ILD, whether in the general population or in patients with RA, is a disease of advancing age. When Palomäki showed a graph, the rise in ILD incidence did not start in any population, whether those with or without RA and regardless of carrier status, until about age 55. In those without RA and in noncarriers of the variant, ILD incidence remained low and began a discernible climb at around age 70.

In those who did not have RA but were positive for the variant, the rates rose more than twice as fast, particularly after age 70. In people who had RA but not the variant, the rate of ILD was greater than in patients who carried the variant without RA, starting the climb earlier and rising more steeply with age. In those with RA and the variant, the climb in ILD incidence rose rapidly after age 65 years even though the incidence remained fairly similar between all of these groups at age 60.

Putting the Findings Into Context

The need to develop ways to prevent ILD in RA is urgent. ILD is one of the most common extraarticular manifestations of RA, developing in up to 60% of patients with RA in older age groups when evaluated with imaging, according to Palomäki. Although it develops into a clinically significant complication in only about 10% of these patients, ILD still is a significant cause of illness and death in elderly patients with RA.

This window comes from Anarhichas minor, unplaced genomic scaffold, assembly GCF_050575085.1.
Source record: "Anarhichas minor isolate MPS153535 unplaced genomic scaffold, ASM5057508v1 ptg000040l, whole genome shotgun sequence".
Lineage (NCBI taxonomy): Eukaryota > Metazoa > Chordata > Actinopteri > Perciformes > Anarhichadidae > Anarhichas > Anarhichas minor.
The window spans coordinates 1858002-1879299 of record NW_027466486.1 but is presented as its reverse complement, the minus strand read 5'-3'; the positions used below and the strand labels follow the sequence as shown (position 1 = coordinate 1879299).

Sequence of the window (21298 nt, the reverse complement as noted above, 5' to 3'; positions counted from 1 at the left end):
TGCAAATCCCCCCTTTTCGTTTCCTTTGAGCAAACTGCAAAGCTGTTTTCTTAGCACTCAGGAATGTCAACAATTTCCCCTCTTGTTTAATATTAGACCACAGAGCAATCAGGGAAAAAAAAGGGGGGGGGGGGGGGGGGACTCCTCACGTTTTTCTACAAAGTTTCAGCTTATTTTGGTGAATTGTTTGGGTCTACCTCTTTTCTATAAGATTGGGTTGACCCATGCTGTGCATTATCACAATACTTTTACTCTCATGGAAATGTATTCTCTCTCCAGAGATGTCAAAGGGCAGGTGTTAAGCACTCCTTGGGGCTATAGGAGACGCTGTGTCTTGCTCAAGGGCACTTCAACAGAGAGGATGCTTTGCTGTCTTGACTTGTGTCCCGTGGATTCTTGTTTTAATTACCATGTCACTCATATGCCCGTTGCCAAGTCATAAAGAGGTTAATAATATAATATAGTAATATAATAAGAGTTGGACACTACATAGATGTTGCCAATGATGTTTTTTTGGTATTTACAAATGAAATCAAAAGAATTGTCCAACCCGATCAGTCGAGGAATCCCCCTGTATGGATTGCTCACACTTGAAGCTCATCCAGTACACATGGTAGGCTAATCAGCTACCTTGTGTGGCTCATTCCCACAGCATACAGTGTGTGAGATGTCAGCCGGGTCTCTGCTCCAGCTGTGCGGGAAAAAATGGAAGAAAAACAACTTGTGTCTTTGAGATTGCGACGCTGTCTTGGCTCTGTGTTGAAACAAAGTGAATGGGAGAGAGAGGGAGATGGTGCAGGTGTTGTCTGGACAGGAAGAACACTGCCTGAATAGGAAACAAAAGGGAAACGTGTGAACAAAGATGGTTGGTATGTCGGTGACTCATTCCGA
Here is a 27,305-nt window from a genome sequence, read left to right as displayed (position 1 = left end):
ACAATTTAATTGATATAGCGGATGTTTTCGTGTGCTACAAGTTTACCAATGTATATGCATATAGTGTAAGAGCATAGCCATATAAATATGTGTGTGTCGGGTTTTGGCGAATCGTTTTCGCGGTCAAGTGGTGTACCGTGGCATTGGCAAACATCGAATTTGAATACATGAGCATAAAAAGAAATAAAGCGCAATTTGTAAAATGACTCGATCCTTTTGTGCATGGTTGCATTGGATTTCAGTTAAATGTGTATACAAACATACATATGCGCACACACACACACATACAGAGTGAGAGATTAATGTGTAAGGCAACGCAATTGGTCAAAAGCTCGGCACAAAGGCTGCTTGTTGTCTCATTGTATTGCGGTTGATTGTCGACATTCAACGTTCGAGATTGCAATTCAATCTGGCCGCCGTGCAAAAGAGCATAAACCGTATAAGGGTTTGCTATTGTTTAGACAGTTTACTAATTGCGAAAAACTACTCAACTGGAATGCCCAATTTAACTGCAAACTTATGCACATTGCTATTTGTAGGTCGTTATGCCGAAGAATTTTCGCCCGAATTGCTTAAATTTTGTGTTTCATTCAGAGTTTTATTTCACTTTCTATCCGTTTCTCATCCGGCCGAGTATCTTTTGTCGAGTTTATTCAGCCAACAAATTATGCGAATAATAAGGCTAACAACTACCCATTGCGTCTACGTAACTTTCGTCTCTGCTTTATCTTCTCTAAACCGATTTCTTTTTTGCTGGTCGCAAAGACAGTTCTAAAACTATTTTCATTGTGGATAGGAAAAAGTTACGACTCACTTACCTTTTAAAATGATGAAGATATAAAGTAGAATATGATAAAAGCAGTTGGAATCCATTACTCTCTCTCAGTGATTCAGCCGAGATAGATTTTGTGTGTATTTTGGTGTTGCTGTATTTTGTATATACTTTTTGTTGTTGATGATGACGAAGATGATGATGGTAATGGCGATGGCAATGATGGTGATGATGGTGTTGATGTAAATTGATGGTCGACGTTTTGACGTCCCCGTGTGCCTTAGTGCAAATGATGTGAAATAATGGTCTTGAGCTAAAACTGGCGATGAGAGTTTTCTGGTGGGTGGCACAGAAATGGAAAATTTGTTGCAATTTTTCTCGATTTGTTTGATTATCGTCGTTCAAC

In the 2018 study that first linked the MUC5B variant to RA-ILD, the investigators also found that the variant was associated with an increased likelihood of developing the usual interstitial pneumonia type of ILD on imaging. David Schwartz, MD, professor of medicine, pulmonary sciences, and critical care and chair of the department of medicine at the University of Colorado at Denver, Aurora, was a senior author of that study. He said these findings build on the 2018 study.

“While the gain-of-function MUC5B promoter variant is important in predicting who will develop RA-ILD, these findings also suggest that MUC5B may be involved in the etiology of RA-ILD, at least for those with the MUC5B variant,” he said.

“The study also raises the possibility that there are several subtypes of RA-ILD, and the subtype that is driven by MUC5B may respond differently to RA biologics or therapeutic agents to treat ILD,” he added.

In the discussion following the presentation by Palomäki, others agreed, with that statement including Palomäki. He expressed interest in clinical studies comparing different classes of RA therapies for their relative impact on the risk of developing ILD.Palomäki reported financial relationships with AbbVie, Merck, Pfizer, and Sanofi. Schwartz is the founder of Eleven P15, which is developing methods for early diagnosis and treatment of pulmonary fibrosis.

This article originally appeared on MDedge.com, part of the Medscape Professional Network.